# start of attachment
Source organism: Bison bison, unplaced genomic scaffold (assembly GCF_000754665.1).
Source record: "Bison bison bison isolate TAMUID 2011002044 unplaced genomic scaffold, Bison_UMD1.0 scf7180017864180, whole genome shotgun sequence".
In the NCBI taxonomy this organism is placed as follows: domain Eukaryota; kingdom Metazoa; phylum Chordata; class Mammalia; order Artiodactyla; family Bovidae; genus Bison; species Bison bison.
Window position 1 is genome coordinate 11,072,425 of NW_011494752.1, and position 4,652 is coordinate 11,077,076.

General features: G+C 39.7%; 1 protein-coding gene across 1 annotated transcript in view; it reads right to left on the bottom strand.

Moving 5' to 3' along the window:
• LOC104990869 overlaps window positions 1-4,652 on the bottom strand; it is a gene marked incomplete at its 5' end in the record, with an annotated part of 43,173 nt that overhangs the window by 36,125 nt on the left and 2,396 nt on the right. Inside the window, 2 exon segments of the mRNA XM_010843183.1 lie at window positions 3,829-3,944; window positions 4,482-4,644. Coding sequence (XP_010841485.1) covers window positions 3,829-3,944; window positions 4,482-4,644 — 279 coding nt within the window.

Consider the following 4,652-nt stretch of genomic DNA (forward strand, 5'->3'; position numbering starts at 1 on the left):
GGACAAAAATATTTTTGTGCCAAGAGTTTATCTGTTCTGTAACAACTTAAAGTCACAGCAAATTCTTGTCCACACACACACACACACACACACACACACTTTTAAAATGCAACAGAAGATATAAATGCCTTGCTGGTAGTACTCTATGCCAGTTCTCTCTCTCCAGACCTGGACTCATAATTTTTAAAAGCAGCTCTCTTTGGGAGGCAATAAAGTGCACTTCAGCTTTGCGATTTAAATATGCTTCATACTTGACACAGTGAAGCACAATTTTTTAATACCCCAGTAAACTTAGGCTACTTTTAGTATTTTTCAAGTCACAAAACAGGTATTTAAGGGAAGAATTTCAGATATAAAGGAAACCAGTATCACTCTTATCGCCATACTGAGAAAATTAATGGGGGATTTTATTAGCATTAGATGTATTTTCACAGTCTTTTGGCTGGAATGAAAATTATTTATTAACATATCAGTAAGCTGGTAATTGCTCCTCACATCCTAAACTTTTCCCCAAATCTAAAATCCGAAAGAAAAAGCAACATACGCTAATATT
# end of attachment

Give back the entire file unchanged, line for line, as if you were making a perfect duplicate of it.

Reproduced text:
Source organism: Bison bison, unplaced genomic scaffold (assembly GCF_000754665.1).
Source record: "Bison bison bison isolate TAMUID 2011002044 unplaced genomic scaffold, Bison_UMD1.0 scf7180017864180, whole genome shotgun sequence".
In the NCBI taxonomy this organism is placed as follows: domain Eukaryota; kingdom Metazoa; phylum Chordata; class Mammalia; order Artiodactyla; family Bovidae; genus Bison; species Bison bison.
Window position 1 is genome coordinate 11,072,425 of NW_011494752.1, and position 4,652 is coordinate 11,077,076.

General features: G+C 39.7%; 1 protein-coding gene across 1 annotated transcript in view; it reads right to left on the bottom strand.

Moving 5' to 3' along the window:
• LOC104990869 overlaps window positions 1-4,652 on the bottom strand; it is a gene marked incomplete at its 5' end in the record, with an annotated part of 43,173 nt that overhangs the window by 36,125 nt on the left and 2,396 nt on the right. Inside the window, 2 exon segments of the mRNA XM_010843183.1 lie at window positions 3,829-3,944; window positions 4,482-4,644. Coding sequence (XP_010841485.1) covers window positions 3,829-3,944; window positions 4,482-4,644 — 279 coding nt within the window.

Consider the following 4,652-nt stretch of genomic DNA (forward strand, 5'->3'; position numbering starts at 1 on the left):
GGACAAAAATATTTTTGTGCCAAGAGTTTATCTGTTCTGTAACAACTTAAAGTCACAGCAAATTCTTGTCCACACACACACACACACACACACACACACTTTTAAAATGCAACAGAAGATATAAATGCCTTGCTGGTAGTACTCTATGCCAGTTCTCTCTCTCCAGACCTGGACTCATAATTTTTAAAAGCAGCTCTCTTTGGGAGGCAATAAAGTGCACTTCAGCTTTGCGATTTAAATATGCTTCATACTTGACACAGTGAAGCACAATTTTTTAATACCCCAGTAAACTTAGGCTACTTTTAGTATTTTTCAAGTCACAAAACAGGTATTTAAGGGAAGAATTTCAGATATAAAGGAAACCAGTATCACTCTTATCGCCATACTGAGAAAATTAATGGGGGATTTTATTAGCATTAGATGTATTTTCACAGTCTTTTGGCTGGAATGAAAATTATTTATTAACATATCAGTAAGCTGGTAATTGCTCCTCACATCCTAAACTTTTCCCCAAATCTAAAATCCGAAAGAAAAAGCAACATACGCTAATATT